Post-persuasion America

Jeff Deist on 1/1/2021 wrote Welcome to Post-persuation America

Here are some excerpts

… the information age makes us less curious and willing to consider worldviews unlike our own. We have access to virtually all of humanity’s accumulated knowledge and history on devices in our pockets, but the sheer information overload causes us to dig in rather than open up. Anyone who wants to change their mind can find a whole universe of alternative viewpoints online, but very few people do…

Because we can always find media sources which confirm our perspective and biases—and dismiss those which don’t—the notion of politics by argument or consensus is almost entirely lost. And no matter what our political or cultural perspective, there is someone creating content tailored to suit us as stratified consumers. Thus liberals, conservatives, and people of every other ideological stripe live in vastly different digital media worlds, even when they live in close physical proximity.

But because information is so abundant and readily available, it becomes worth less and less. Information is cheap, literally.

For our grandparents, knowledge was analog and came with a price. Gatekeepers, in the form of media, universities, libraries, and bookstores, acted as editors and filters. Walter Cronkite, the most trusted propagandist in America, delivered one version of the news every night. The local newspaper did the same every morning. Even just thirty years ago it was often no easy task, and there was no small cost, to obtain books and literature not easily found in local or university libraries. 

Local Solutions

from the Wall Street Journal 12/23/2020

Local Solutions Are Better Than Bureaucracy in D.C.

How very refreshing to read Gerald Seib’s “Far From Washington,
Americans Are Finding Solutions”
(Review, Dec. 12). It is preposterous
to believe the large, sclerotic, bureaucratic government in Washington can understand, let alone solve,
the problems of 330 million citizens,
50 states and countless counties, cities and towns therein. Many will remember Ronald Reagan’s rousing
declaration: “The nine most terrifying words in the English language
are: I’m from the government, and
I’m here to help.”
Farmington Hills, Mich.

Rulers by Chance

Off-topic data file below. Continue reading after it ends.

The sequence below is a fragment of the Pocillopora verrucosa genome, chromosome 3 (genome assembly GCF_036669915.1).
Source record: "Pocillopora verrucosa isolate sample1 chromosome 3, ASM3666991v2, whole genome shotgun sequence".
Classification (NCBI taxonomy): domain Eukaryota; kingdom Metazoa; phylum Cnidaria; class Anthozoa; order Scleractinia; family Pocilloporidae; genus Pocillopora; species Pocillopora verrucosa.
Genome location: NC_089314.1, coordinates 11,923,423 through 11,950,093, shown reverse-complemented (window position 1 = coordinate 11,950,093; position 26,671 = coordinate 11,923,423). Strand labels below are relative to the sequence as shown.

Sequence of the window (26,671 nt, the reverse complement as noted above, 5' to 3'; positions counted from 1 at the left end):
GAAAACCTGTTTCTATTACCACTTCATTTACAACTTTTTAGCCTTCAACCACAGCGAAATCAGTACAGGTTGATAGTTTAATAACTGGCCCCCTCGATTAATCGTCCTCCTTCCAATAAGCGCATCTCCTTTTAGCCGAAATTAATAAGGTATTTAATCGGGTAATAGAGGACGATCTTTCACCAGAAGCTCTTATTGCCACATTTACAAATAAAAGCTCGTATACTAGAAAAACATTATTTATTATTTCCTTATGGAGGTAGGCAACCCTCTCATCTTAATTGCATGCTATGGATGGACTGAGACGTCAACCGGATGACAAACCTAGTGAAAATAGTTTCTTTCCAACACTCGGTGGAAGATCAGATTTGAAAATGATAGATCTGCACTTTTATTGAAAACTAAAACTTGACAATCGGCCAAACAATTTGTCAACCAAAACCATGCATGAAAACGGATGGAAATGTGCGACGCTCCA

Would people demand that the government have less power if its leaders were selected by chance? If the President, and Congress members were selected by lot the public would never know who would be in charge. It is the power that we have given to the government that is the problem. Most people think that if we could only elect the right people we would have good government.

Sortition – Wikipedia

There is no free lunch

Recently our chief news scout, Barbara Scolnick, forwarded a link to The Commonwealth Fund report How the Biden Administration Can Act to Strengthen Medicaid | Commonwealth Fund

Reviewing their suggestions for the Biden Administration, we didn’t see any policy recommendations that would reduce federal government spending.

Whenever more spending is recommended, the protagonists should either indicate where spending should be reduced, or what taxes should be raised or if they support growing the federal government debt.

Setting priorities and using them to live within your means is what grown-ups are supposed to do.

About the TPI

This site was previously titled “From the Desk of Ben Bachrach”. On December 19, 2020, the name was changed to Tranquility Policy Institute.

This change was made to recognize that in today’s culture, individual’s are mostly no longer significant – everyone needs an organization or better yet be considered an institution.

The Tranquility Policy Institute’s mission is to promote policies that will increase both domestic and worldwide tranquility.

Staff and Contacts


Understanding Others

Tom Woods posted on Facebook

“Ever notice that progressives think you “hate the poor” or you “hate the environment” or you “want people to die”?

And they genuinely have no idea what you believe and why you believe it?

Jonathan Haidt of NYU has found that in general, progressives don’t understand conservatives (or libertarians, for that matter) nearly as well as conservatives understand them.

That’s pretty obvious.

I can explain the entire progressive worldview to you without snark or dismissiveness, and I can explain precisely why progressives favor each plank.

Can progressives do the same for my views?

In my experience, they’re barely able to concede that their opponents are even human.

So they tend not to spend much time figuring out what the other side is saying.

The other side, after all, is a bunch of “racists” and “sexists” who don’t deserve to exist, and whose economic views show them to be lackeys of the so-called idle rich.”